Growth and Behaviour : Epigenetic and Genetic Factors Involved in Hybrid Dysgenesis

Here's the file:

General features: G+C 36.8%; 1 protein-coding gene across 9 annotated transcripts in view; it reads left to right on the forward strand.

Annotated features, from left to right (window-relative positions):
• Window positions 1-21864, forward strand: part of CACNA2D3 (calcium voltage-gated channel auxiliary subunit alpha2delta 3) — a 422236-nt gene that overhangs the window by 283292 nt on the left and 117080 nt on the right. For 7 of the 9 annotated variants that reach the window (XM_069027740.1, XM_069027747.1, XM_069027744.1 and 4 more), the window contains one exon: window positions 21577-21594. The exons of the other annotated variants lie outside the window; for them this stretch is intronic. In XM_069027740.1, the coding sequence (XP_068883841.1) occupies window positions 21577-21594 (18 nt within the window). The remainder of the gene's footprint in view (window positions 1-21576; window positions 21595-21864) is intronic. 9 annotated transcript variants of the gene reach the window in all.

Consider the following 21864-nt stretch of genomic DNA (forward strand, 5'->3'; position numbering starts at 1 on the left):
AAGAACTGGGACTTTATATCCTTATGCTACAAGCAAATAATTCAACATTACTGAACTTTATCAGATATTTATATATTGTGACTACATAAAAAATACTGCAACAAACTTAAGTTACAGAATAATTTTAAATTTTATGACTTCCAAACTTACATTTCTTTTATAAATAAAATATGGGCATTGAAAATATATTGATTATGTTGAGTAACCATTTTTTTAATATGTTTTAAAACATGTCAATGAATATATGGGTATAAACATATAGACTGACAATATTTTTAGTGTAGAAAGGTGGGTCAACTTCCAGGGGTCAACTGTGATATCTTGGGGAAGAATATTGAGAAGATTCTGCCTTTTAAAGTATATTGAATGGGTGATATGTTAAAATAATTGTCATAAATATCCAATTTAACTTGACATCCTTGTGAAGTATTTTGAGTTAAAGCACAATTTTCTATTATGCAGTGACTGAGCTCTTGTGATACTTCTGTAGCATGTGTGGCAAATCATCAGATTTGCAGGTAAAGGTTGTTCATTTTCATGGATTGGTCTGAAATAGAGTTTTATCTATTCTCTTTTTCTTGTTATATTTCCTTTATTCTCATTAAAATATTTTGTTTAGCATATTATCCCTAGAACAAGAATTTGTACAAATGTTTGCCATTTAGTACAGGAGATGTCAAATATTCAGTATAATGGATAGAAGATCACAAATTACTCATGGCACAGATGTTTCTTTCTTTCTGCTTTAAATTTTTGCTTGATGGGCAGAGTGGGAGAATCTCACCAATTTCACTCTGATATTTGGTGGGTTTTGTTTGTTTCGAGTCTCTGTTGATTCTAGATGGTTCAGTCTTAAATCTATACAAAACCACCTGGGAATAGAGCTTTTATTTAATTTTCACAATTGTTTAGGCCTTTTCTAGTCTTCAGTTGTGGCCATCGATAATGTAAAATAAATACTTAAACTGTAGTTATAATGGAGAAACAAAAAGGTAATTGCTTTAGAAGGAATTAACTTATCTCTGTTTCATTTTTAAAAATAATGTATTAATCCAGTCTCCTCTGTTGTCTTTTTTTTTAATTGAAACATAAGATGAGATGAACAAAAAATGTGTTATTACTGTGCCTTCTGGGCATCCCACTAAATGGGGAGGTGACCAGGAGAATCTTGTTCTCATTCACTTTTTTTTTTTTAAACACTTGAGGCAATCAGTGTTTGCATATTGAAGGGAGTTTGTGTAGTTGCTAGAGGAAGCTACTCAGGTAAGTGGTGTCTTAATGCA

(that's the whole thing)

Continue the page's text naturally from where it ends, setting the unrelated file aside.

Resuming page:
Abstract: In mammals, the most frequently observed hybrid dysgenesis effects are growth disturbances and male sterility. Profound defects in placental development have been described and our work on hybrids in genus Mus has demonstrated putative hybrid dysgenesis effects that lead to defects in lipid homeostasis and maternal behavior. Interestingly, mammalian interspecies hybrids exhibit strong parent-of-origin effects in that offspring of reciprocal matings, even though genetically identical, frequently exhibit reciprocal phenotypes. Recent studies have provided strong link between epigenetic regulation and growth, behavior and placental development. Widespread disruption of genomic imprinting has been described in hybrids between closely related species of the genus Peromyscus. The studies presented in this thesis aim to investigate the effects of disrupted epigenetics states on altered growth, female infanticide and placental dysplasia observed in Mus hybrids. We showed that loss-of-imprinting (LOI) of a paternally expressed gene, Peg1, was correlated with increased body weight of F1 hybrids. Furthermore, we investigated whether LOI of Peg1 in F1 females would interfere with maternal behavior. A subset of F1 females indeed exhibited highly abnormal maternal behavior in that they rapidly attacked and killed the pups. By microarray hybridization, a large number of differentially expressed genes in the infanticidal females as compared to normally behaving females were identified. In addtion to Peg1 LOI, we studied allelic expression of numerous imprinted genes in adult Mus interspecies hybrids. In contrast to the study from Peromyscus, patterns of LOI were not consistent with a direct influence of altered expression levels of imprinted genes on growth. Finally, we investigated the allelic interaction between an X-linked locus and a paternally expressed gene, Peg3, in placental defects in Mus hybrids. This study further strengthened the notion that divergent genetic and epigenetic mechanisms may be involved in hybrid dysgenesis in diverse groups of mammals.